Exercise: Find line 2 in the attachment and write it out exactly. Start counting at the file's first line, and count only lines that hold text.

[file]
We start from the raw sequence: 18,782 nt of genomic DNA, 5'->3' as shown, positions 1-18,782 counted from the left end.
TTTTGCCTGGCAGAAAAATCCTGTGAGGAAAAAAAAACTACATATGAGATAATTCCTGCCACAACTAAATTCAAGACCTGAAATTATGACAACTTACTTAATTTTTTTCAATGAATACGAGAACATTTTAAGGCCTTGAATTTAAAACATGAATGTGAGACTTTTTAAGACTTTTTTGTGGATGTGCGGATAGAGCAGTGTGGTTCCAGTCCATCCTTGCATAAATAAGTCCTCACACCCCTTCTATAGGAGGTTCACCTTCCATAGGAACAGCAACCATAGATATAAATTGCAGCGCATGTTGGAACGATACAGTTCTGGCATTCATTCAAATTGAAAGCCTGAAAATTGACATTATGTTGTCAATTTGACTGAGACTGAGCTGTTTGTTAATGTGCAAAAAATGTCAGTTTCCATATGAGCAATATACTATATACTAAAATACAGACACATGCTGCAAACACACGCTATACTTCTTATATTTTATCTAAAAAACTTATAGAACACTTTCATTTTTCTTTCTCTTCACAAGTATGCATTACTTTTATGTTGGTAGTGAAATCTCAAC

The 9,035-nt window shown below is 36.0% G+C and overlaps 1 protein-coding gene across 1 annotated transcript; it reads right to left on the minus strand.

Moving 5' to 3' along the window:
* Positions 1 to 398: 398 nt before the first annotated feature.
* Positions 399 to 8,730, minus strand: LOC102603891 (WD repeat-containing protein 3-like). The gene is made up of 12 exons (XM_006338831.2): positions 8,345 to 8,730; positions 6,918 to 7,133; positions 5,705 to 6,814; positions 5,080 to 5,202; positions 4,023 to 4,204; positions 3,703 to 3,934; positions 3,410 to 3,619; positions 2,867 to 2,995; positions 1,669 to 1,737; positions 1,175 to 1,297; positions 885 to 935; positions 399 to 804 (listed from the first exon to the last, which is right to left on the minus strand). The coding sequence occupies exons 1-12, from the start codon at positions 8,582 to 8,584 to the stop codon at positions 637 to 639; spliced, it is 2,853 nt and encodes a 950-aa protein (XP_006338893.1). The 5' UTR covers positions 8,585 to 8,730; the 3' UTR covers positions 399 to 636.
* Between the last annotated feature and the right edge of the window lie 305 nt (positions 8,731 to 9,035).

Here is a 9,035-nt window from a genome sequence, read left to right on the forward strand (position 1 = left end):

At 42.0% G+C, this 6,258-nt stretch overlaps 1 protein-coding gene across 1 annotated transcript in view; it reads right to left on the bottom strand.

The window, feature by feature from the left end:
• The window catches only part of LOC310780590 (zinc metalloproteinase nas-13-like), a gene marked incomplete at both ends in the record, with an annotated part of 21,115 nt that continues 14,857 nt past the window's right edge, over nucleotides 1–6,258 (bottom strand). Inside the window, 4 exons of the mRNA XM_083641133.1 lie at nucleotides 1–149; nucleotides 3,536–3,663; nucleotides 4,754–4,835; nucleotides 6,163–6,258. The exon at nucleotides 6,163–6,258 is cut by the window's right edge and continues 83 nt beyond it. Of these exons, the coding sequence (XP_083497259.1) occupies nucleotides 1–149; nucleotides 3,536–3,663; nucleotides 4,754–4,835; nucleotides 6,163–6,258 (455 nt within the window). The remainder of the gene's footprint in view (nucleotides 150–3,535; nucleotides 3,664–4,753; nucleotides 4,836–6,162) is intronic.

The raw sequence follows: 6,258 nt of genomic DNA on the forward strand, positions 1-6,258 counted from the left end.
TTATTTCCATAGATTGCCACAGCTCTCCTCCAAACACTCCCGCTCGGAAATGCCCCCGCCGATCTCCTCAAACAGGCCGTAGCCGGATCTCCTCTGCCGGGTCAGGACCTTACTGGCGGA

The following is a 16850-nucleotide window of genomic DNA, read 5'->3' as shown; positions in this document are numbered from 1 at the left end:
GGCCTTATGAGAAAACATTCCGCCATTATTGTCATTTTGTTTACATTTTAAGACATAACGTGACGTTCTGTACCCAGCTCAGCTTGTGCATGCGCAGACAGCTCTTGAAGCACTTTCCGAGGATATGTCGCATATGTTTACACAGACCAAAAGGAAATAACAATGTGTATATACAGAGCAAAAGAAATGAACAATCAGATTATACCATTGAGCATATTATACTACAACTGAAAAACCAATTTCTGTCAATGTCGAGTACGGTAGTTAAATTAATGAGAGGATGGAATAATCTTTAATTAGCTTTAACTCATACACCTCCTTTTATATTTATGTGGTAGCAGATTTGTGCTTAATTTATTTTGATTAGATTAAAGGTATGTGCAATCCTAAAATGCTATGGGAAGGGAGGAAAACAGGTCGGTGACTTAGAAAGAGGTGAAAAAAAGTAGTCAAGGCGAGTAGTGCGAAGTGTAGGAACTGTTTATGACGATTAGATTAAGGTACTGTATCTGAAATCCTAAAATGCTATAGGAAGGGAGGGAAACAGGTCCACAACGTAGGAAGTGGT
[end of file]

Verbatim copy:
TTTTGCCTGGCAGAAAAATCCTGTGAGGAAAAAAAAACTACATATGAGATAATTCCTGCCACAACTAAATTCAAGACCTGAAATTATGACAACTTACTTAATTTTTTTCAATGAATACGAGAACATTTTAAGGCCTTGAATTTAAAACATGAATGTGAGACTTTTTAAGACTTTTTTGTGGATGTGCGGATAGAGCAGTGTGGTTCCAGTCCATCCTTGCATAAATAAGTCCTCACACCCCTTCTATAGGAGGTTCACCTTCCATAGGAACAGCAACCATAGATATAAATTGCAGCGCATGTTGGAACGATACAGTTCTGGCATTCATTCAAATTGAAAGCCTGAAAATTGACATTATGTTGTCAATTTGACTGAGACTGAGCTGTTTGTTAATGTGCAAAAAATGTCAGTTTCCATATGAGCAATATACTATATACTAAAATACAGACACATGCTGCAAACACACGCTATACTTCTTATATTTTATCTAAAAAACTTATAGAACACTTTCATTTTTCTTTCTCTTCACAAGTATGCATTACTTTTATGTTGGTAGTGAAATCTCAAC